TREASURIES-Yields rise on bank sector optimism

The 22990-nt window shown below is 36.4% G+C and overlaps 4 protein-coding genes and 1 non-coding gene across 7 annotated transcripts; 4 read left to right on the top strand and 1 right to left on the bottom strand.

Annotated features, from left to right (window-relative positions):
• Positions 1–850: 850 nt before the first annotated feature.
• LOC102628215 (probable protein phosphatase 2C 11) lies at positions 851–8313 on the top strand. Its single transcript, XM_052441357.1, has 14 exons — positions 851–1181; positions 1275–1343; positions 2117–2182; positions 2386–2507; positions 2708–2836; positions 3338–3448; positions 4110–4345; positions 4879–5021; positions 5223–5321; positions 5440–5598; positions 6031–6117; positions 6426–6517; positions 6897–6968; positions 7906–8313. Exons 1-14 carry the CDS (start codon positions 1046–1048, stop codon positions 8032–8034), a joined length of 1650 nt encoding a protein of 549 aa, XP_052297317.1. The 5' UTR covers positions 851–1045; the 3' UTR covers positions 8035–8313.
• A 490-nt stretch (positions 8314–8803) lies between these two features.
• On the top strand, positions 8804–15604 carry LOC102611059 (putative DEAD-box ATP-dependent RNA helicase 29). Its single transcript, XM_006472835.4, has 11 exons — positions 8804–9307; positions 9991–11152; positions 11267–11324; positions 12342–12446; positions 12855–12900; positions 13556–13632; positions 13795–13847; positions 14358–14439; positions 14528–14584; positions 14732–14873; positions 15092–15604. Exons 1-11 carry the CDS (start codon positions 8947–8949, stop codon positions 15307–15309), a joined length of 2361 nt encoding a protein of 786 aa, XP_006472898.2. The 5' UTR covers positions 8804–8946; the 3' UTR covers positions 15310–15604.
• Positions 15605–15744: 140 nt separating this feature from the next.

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By Karen Brettell NEW YORK, March 27 (Reuters) - U.S. Treasury yields rose on Monday on greater optimism that stress in the banking sector will be contained and before the Treasury Department will sell short- and intermediate-dated debt. First Citizens BancShares Inc cheered investors when it said on Monday it would acquire the deposits and loans of failed Silicon Valley Bank, closing one chapter in the crisis of confidence that has ripped through global financial markets. Treasuries have been volatile as investors try to gauge the impact bank failures will have on lending and growth and what that will ultimately mean for the path of interest rates. “We’re really flying blind in terms of trying to get a sense of how much more contagion there’s going to be in the banking system, step 1, and then step 2 whether that’s going to have broad economic fallout and step 3 how big is the fallout,” said Thomas Simons, money market economist at Jefferies in New York. “As a consequence, the market trades very skittish and emotionally and a lot of information’s trying to be processed at the same time but it’s been so incomplete that we get starkly different views coming out of the consensus at any given time,” Simons said. Benchmark 10-year yields rose 12 basis points to 3.498% on Monday. They are up from a six-month low of 3.285% reached on Friday, but remain below a 15-year high of 4.338% from Oct. 21. Two-year yields rose 17 basis points to 3.951%, up from a six-month low of 3.555% on Friday but below the almost 16-year high of 5.084% hit on March 8. The closely watched yield curve between two-year and 10-year notes was last at minus 46 basis points. Minneapolis Fed president Neel Kashkari said on Sunday that recent stress in the banking sector and the possibility of a follow-on credit crunch brought the U.S. closer to recession. It comes after St. Louis Fed President James Bullard said on Friday that the U.S. central bank would likely need to raise interest rates higher than expected, while Atlanta Fed President Raphael Bostic said that the Fed's main job was to remain focused on getting inflation lower. Fed funds futures traders are now pricing in a 42% chance of a 25 basis point rate increase in May, and a 58% probability that rates stay unchanged, though they still see the benchmark rate dropping to 4.16% by December, from 4.83% now. Demand for short-and intermediate-dated debt will be tested this week with the Treasury Department due to sell $120 billion in the notes. This will include $42 billion in two-year notes on Monday, $43 billion in five-year notes on Tuesday and $35 billion in seven-year notes on Wednesday. March 27 Monday 9:05AM New York / 1305 GMT Price Current Net Yield % Change (bps) Three-month bills 4.655 4.7727 0.083 Six-month bills 4.68 4.8701 0.116 Two-year note 101-60/256 3.9508 0.174 Three-year note 102-104/256 3.7592 0.173 Five-year note 101-238/256 3.5687 0.161 Seven-year note 102-196/256 3.5457 0.143 10-year note 100-4/256 3.4978 0.120 20-year bond 100-28/256 3.8668 0.092 30-year bond 98-4/256 3.7356 0.092 DOLLAR SWAP SPREADS Last (bps) Net Change (bps) U.S. 2-year dollar swap 32.00 0.75 spread U.S. 3-year dollar swap 18.25 0.75 spread U.S. 5-year dollar swap 8.75 0.25 spread U.S. 10-year dollar swap 0.50 1.00 spread U.S. 30-year dollar swap -45.75 0.75 spread (Reporting by Karen Brettell; Editing by Alison Williams)